Categories: Religion

Sajdah And Other Important Symbols In The Qur’an

The Qur’an is the Holiest Book in Islam.

It is a divine book, which was revealed to the Prophet Muhammad ﷺ by Allah سُبْحَانَهُ وَتَعَالَى through the Angel Gabriel. 

The Quran was revealed to the Prophet Muhammad ﷺ in parts. It was completed in 23 years. It started with the first verses revealed to the Prophet Muhammad ﷺ in a cave on Mount Hira, near Makkah, Saudi Arabia. This was, in fact, a very special occasion. 

It was the beginning of the revelation of the Qur’an as well as the Prophethood of Muhammad ﷺ. The Quran is in Arabic whereas the Muslims belong to almost every part of the world.

The majority of Muslims outside the Arab Countries don’t understand Arabic. Hence it is difficult for them to recite the Quran correctly.

There are certain symbols and signs to make it easy for Muslims to recite the Qur’an correctly. These symbols provide the guidelines to recite the Qur’an in its true sense. 

Brief Facts About Qur’an

Before we understand the meaning and purpose of various symbols in the Qur’an, let’s quickly look at some important facts about it:

  • Qur’an comprises 30 parts known as Juz (Arabic) or Spara (Urdu).
  • There are 114 chapters in Qur’an. These are commonly known as Suras (Arabic).
  • The first sura is Al-Fatiha whereas the last one is An-Nas.
  • There are around 6616 verses in Quran.
  • The total number of words in the Quran is 77845.
  • The suras in Quran are differentiated into two categories, Makki and Madni. The ones revealed during Prophet’s stay in Mecca are called Makki. The suras revealed to him in Medina are known as Madni.
  • The total number of Makki surahs is 89 whereas 25 surahs are categorized as Madni.
  • Surahs are further divided into Rukus. Total Rukus is 558.
  • The number of words varies in each Sura. Accordingly, the largest Sura in Quran is Al-Baqara and the shortest is Al-Kausar.
  • Surah Al-Fatiha is also called the “Mother of the Quran.”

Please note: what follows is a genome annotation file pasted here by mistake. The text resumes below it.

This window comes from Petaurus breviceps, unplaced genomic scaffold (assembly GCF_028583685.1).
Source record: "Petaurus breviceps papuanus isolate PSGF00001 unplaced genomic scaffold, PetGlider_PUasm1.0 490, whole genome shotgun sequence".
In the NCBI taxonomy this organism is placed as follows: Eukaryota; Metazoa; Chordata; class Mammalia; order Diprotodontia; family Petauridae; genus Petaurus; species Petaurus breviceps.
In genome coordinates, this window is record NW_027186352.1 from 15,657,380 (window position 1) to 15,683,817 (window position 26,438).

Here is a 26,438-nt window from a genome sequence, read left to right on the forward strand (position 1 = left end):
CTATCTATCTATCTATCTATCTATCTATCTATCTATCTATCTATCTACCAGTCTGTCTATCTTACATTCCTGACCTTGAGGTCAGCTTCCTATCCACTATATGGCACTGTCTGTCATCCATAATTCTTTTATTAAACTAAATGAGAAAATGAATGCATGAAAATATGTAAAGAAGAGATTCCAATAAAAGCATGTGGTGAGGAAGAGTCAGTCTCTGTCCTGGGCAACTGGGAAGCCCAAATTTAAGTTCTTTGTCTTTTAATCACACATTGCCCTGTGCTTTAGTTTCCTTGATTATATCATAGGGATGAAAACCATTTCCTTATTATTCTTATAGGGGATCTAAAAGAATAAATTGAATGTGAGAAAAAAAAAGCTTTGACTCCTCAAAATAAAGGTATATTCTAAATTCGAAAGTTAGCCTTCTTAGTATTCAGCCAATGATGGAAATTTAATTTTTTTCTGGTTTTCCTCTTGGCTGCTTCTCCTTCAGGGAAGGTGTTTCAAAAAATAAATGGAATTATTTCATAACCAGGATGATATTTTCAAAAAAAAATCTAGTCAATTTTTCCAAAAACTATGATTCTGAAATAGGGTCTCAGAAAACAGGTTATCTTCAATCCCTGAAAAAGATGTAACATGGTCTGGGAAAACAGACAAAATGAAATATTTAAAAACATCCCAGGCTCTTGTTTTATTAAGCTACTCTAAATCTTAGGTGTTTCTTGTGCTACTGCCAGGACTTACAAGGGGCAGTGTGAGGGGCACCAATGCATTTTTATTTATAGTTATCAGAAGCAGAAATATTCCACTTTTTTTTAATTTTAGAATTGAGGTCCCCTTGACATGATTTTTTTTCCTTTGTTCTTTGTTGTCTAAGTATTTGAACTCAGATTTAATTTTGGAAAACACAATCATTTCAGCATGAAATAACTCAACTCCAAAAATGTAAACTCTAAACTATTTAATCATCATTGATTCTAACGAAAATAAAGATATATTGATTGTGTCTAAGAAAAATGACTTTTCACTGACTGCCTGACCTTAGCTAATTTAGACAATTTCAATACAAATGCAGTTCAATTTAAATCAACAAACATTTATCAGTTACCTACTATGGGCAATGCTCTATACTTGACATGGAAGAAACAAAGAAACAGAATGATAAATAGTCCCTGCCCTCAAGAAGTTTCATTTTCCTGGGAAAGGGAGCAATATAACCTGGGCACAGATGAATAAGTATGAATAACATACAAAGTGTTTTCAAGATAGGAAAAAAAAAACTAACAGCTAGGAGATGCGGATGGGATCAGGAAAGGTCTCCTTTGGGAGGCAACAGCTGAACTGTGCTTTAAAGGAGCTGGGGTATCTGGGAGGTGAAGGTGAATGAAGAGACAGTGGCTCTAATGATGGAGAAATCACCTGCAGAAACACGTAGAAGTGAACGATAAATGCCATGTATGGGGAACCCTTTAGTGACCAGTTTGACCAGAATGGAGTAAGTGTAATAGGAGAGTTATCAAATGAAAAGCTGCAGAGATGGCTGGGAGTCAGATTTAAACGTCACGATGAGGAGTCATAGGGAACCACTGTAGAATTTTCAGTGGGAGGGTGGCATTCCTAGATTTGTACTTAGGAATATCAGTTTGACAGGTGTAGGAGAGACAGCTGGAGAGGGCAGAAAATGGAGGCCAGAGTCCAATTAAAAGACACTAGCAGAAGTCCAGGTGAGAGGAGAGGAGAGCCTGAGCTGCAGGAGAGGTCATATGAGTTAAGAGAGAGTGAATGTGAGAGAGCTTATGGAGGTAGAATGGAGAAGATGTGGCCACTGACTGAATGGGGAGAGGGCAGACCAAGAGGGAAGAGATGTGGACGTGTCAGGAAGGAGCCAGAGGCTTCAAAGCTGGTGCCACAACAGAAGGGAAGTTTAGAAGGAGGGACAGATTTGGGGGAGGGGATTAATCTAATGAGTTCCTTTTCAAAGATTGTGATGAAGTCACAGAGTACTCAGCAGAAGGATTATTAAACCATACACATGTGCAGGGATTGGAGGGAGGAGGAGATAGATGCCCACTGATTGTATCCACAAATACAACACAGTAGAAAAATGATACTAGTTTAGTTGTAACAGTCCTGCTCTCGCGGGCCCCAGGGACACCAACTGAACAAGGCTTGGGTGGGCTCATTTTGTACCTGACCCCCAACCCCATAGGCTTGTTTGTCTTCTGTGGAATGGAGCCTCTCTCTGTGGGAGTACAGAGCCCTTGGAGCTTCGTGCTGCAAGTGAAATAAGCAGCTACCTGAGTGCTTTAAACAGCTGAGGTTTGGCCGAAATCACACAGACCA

• Surah Yaseen is known as the “Heart of the Quran”
  • Surah Al-Rehman is also called the “Beauty of the Quran”

Importance Of Symbols And Signs In The Quran

Quran was revealed in Arabic. This was the native language of the people living in Makkah and Medina. So, it was easy for them to understand and recite it correctly, as was taught to them directly by the Prophet Muhammad ﷺ.

In the 22nd verse of Surah Al-Qamar of Quran, Allah سُبْحَانَهُ وَتَعَالَى says, وَلَقَدْ يَسَّرْنَا ٱلْقُرْءَانَ لِلذِّكْرِ فَهَلْ مِن مُّدَّكِرٍۢ

Translation:

“And We have certainly made the Quran easy to remember. So is there anyone who will be mindful?”

In the 97th verse of Sura Al-Mariyam, it is said, فَإِنَّمَا يَسَّرْنَـٰهُ بِلِسَانِكَ لِتُبَشِّرَ بِهِ ٱلْمُتَّقِينَ وَتُنذِرَ بِهِۦ قَوْمًۭا لُّدًّۭا  

Translation:

“Indeed, We have made this ˹Quran˺ easy in your own language ˹O Prophet˺ so with it you may give good news to the righteous and warn those who are contentious.”

However, over the years, Islam and Qur’an spread throughout the world, most non-Arabic. Hence, they couldn’t read it with “Tajweed.” Simply put, Tajweed is a set of instructions and rules that guide us to recite the Quran perfectly.

Apart from it, recitation of the Qur’an also depends on stopping or continuation at certain points in a verse. Wrong stoppage or continuation may lead to entirely different meanings of that verse. To avoid such a mistake, various symbols are added to the Quran. 

These symbols guide the reader on where to stop and where not to. Other symbols have different meanings and purposes. But the main purpose of all these symbols is to facilitate the reciter. 

Hence, for the flawless recitation of the Qur’an, one has to understand the concept of Tajweed and the symbols added at different points of the Qur’an. 

Understanding Symbols In Qur’an

Symbols in Quran help us read it with ease and without mistakes. Here’s a list of these symbols with their purpose and meaning. 

  • End of a verse sign ⃝ – A verse of the Qur’an is like a sentence. Those who don’t have the complete knowledge of Arabic, may not be able to understand where a verse ends. The sign is added to make it easier to understand, indicating that the verse ends here.